Deloitte Replacing Performance Evaluations With Four Simple Questions


According to The Washing Post, “Research shown to be ineffective, unreliable and unsatisfactory for seemingly everyone involved. They consume way too much time, leave most workers deflated and feel increasingly out of step with reality.” 

Deloitte has redesigned its whole performance management plan and how it will evaluate its employees. Deloitte’s is getting rid of nonsensical attempts to build similar goals for everyone in the organization. The company also noticed they were spending two million hours each year assigning numerical ratings to each employee so they got rid of that too.

Overall, Deloitte is replacing its old performance system with four engaging questions they are asking managers to look at instead. Washing Post stated, “At the end of every project, or once a quarter if employees have long-term assignments, managers would answer four simple questions — and only four. The first two are answered on a five-point scale, from “strongly agree” to “strongly disagree;” the second two have yes or no options:”

1. Given what I know of this person’s performance, and if it were my money, I would award this person the highest possible compensation increase and bonus.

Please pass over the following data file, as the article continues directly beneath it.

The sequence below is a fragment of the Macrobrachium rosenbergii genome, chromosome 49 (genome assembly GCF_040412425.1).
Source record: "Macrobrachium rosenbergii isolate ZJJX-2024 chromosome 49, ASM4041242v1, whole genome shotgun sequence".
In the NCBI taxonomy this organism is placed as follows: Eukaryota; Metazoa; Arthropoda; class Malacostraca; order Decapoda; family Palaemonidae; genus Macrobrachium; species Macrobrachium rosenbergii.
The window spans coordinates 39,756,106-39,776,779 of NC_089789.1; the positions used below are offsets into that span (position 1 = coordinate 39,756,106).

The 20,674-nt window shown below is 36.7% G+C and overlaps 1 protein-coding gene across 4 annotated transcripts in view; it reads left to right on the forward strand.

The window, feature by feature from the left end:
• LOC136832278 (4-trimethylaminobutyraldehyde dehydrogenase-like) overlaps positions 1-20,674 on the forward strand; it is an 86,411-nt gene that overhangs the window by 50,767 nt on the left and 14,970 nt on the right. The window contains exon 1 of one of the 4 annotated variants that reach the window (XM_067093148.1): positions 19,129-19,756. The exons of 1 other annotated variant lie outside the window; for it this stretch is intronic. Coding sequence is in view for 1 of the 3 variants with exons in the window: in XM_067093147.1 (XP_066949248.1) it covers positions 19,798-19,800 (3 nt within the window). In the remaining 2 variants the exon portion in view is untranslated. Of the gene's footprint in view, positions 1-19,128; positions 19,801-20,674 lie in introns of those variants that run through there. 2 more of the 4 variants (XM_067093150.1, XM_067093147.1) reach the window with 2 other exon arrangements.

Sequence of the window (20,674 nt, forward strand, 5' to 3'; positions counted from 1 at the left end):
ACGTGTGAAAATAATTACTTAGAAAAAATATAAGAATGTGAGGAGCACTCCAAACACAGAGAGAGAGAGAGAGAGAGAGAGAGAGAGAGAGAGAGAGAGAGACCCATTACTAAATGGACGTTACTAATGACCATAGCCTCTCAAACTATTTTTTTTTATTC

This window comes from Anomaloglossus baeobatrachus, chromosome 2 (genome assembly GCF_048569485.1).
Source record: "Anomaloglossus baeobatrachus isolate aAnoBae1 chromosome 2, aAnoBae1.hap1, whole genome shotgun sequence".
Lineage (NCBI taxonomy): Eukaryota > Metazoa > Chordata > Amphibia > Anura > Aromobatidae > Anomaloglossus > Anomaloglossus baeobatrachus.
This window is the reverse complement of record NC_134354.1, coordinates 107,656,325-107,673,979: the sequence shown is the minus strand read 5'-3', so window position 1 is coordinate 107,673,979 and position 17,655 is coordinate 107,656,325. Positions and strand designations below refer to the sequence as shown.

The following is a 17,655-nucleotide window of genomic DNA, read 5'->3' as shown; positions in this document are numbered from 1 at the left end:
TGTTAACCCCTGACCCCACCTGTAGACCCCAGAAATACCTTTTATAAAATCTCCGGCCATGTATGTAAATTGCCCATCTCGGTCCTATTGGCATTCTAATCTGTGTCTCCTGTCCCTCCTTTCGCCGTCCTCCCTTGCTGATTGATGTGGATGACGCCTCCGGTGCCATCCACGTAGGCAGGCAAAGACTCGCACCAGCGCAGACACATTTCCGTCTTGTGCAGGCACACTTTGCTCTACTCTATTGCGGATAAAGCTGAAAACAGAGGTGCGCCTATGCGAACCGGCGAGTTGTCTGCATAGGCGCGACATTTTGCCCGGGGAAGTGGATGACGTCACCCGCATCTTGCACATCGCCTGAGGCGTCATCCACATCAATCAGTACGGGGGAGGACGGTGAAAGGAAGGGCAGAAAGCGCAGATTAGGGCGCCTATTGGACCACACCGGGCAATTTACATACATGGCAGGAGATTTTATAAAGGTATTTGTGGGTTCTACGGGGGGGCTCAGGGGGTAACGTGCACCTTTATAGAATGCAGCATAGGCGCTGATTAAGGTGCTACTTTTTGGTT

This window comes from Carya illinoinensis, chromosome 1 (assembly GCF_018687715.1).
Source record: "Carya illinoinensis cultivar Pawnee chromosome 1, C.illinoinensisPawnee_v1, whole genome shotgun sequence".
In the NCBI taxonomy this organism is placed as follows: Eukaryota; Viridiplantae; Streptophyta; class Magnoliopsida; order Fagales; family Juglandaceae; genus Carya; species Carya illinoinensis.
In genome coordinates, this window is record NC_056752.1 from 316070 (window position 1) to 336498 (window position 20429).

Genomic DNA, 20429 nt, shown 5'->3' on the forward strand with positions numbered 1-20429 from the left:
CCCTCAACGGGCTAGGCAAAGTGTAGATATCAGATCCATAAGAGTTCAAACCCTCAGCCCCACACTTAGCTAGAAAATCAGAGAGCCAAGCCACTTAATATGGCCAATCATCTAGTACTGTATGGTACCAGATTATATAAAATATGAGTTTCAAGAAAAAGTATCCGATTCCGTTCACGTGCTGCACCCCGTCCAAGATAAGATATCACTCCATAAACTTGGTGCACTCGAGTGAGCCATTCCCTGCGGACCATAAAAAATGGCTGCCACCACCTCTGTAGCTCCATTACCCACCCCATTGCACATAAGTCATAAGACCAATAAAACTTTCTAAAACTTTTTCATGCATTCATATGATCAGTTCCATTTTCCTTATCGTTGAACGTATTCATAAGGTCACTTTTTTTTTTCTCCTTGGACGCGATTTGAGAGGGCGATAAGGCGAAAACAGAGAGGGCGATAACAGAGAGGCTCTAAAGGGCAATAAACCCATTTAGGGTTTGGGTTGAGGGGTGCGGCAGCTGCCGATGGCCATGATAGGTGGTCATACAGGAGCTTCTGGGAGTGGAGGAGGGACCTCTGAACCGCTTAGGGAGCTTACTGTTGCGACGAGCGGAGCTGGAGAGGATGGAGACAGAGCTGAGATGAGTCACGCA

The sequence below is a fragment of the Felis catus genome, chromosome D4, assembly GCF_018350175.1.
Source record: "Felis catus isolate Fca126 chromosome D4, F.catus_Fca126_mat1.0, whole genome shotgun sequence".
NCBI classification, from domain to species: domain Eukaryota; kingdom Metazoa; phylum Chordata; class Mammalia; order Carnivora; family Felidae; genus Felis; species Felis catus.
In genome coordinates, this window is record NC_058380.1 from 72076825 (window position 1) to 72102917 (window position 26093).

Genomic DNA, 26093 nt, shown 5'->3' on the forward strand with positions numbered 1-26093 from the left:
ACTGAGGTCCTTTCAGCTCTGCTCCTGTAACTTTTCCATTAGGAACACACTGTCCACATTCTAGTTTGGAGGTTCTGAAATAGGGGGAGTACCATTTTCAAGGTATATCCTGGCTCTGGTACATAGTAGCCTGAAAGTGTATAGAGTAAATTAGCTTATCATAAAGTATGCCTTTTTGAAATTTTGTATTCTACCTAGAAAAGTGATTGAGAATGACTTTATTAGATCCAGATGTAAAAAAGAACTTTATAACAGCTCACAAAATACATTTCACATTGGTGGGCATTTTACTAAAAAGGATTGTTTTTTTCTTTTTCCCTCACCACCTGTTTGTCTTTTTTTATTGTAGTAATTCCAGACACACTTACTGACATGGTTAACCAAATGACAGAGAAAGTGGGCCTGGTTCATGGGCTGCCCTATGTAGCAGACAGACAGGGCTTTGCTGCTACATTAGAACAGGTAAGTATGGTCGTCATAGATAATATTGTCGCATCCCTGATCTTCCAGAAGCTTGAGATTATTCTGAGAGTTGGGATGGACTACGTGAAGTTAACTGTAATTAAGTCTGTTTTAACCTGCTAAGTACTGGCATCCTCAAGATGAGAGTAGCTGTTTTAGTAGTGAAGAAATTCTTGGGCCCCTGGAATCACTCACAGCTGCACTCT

2. Given what I know of this person’s performance, I would always want him or her on my team.

3. This person is at risk for low performance.

4. This person is ready for promotion today.

This new performance allows how to develop employees in the future based on their performance.

Based on this article/post, do you think organizations should start following this new approach? Would you prefer to be evaluated on these questions or have a standard performance evaluation review? Why?



2 Responses to Deloitte Replacing Performance Evaluations With Four Simple Questions

  • I think I prefer qualitative questions like in Deloitte’s new approach. Putting a numerical value on someone’s performance can sometimes be really difficult, and the evaluator would therefore waste their time trying to quantify their performance, even though they know in their head exactly how they performed. I also think the feedback would be more useful to an employee to see an answer to those four questions as opposed to a ranking, especially given how large Deloitte is.

  • That’s a very interesting approach to performance reviews, and I like it a lot… for the most part. At the end of the day, those 4 questions cover the underlying ideas behind a performance review. This can make performance reviews more efficient and ultimately more effective. The only problem comes in situations when things get complicated, i.e. poor performance reviews that lead to someone getting fired and a lawsuit and/or investigation follows. It would be difficult to determine whether or not the employee/employer did something not according to standard procedure that may have been unfair to either party. There’s a slight lack of accountability with very open-ended, qualitative-only performance reviews, despite their potential great ability to do what performance reviews exist for: assess the performance of the employee.

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